Years ago I was employed at Rogers Media as a magazine journalist. Caroline Cakebread, the popular editor of Canadian Investment Review and a colleague of mine, told me about a new cover story she was running that raised questions about the benefits of global investing. As the global economy has grown increasingly interconnected she explained, the economies in its various regions have begun to move more and more in lockstep. What happens in Asia affects Europe, which triggers a U.S. impact, etc.
The diversification benefits afforded by geography are as much a fundamental of sound portfolio management as are the benefits of investing across different asset classes and different industries. It’s the sort of thing you learn as a novice investor. It’s also intuitive. Don’t bet all your money on China, because things may not turn out the way you think. Spread your money around the world as best you can, so that you won’t be overexposed to a bit of geopolitical upset.
This is part of what Tony Boeckh meant last week when he said: “One of the lessons of the crash of 2008-2009 is that virtually all risk assets had a correlation of one. In other words, they all moved sharply together. People thought they were diversified, and they turned out not to be.” (Boeckh was making a broader observation about diversification.)
It’s more important than ever for Canadians to understand this relatively new global economic reality. It’s possible that we have been lulled into a false sense of security by the fact that our downturn was less severe than the one experienced in the U.S., and by the strength of our recovery so far compared to other countries. The truth is we were impacted by the credit crisis of 2008, not because it happened in the U.S. but because it happened on Wall Street: the centre of the global economy. Similarly, we are not immune to the sovereign debt crisis of 2010, because what happens in Europe can and will impact the global economic recovery. It is only a question of degree.
Nouriel Roubini, American professor of economics at New York University’s Stern School of Business, made this point plainly to Jonathan Sibun at the Telegraph. “The crisis is not over; we are just at the next stage. This is where we move from a private to a public debt problem,” he said. “We socialized part of the private losses by bailing out financial institutions and providing fiscal stimulus to avoid the great recession from turning into a depression. But rising public debt is never a free lunch, eventually you have to pay for it … We have to start to worry about the solvency of governments. What is happening today in Greece is the tip of the iceberg of rising sovereign debt problems in the eurozone, in the U.K., in Japan and in the U.S.”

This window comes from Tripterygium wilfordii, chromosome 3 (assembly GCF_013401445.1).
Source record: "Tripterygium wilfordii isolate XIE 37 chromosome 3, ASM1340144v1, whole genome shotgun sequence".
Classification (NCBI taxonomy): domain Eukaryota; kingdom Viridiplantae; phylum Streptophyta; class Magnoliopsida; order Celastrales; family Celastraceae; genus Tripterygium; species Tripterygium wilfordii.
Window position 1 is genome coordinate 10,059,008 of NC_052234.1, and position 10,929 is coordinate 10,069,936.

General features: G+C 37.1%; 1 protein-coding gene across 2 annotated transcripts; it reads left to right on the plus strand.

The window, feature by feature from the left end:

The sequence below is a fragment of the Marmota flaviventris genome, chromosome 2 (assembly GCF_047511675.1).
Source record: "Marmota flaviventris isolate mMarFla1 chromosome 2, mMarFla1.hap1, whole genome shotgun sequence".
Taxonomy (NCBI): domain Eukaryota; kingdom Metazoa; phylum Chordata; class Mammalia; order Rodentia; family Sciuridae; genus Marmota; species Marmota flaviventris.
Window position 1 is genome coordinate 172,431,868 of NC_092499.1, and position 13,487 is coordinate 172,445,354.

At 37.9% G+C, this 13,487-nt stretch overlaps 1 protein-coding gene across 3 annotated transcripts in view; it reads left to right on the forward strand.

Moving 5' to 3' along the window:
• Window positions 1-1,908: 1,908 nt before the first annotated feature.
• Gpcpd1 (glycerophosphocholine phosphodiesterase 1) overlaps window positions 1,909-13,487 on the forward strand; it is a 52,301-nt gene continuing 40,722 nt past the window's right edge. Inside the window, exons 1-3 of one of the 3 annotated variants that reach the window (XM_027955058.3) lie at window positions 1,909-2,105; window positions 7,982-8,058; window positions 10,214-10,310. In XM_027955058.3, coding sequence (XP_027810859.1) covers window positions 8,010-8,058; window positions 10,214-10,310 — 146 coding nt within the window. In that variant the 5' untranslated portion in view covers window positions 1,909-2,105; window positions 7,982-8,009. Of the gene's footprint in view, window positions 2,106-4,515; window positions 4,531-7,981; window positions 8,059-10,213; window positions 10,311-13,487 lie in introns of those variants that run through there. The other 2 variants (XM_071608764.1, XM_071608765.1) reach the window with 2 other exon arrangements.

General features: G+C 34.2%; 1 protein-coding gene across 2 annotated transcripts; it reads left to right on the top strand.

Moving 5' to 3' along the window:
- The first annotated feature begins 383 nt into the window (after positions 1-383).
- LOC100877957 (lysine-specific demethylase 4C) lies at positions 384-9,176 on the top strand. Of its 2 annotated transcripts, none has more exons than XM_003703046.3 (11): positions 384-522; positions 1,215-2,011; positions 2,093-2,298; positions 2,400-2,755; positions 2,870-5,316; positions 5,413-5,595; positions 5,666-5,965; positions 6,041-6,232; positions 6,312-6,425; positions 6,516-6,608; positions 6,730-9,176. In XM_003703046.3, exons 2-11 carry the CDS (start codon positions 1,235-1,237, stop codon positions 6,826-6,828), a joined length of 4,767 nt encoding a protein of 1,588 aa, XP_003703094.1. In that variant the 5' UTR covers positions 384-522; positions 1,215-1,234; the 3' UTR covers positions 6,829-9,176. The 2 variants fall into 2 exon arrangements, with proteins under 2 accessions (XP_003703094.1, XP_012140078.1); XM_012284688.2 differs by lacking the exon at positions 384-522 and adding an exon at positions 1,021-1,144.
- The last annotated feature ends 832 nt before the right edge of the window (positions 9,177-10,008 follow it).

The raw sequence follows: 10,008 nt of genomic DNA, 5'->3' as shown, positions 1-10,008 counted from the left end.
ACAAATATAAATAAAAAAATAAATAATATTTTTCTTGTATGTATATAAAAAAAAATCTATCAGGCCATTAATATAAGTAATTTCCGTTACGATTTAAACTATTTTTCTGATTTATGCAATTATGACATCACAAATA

Boeckh said much the same thing to me, and explained that this emerging view among investors about sovereign debt will force government hands. How that will play out over the next few years is as much a gamble as the 2008 financial institution bailouts were. “Government cutbacks on expenditures and raising taxes is going to be another experiment, and we don’t know if the social fabric is going to take it – whether we’re going to see riots in the streets in other European capitals as those governments cut back. I think the whole thing is kind of tenuous. We just have to watch and see when governments really cut to get their debts under control, whether the social fabric can take the additional deflation and the pain that comes with that. That’s what everybody should be watching closely.”
In fact, the crisis in Greece has already impacted the Canadian economy. Look at our dollar for example. After hovering around parity with the U.S. dollar for much of April, the loonie fell in May. It was trading this morning below 93 cents U.S. And interest rate hikes, which seemed such a safe bet here just a month ago, are now up for debate again. Rate hikes are still likely, but their timing and size aren’t nearly as clear.
There’s much to write about for Cakebread and her colleagues at Canadian Investment Review. She recently led a successful transition of her institutional investment journal from print to digital. Canadian Investment Review’s new website features an excellent stable of bloggers, and much of this country’s important investment research. If you don’t mind the occasional mathematical equation in your investment reading, I highly recommend it.
Get more tips and tools to help you live brighter.
Enter your email address below:
How money-savvy are you?
Will your choices help you reach your financial goals?
Try our Financial habits quiz.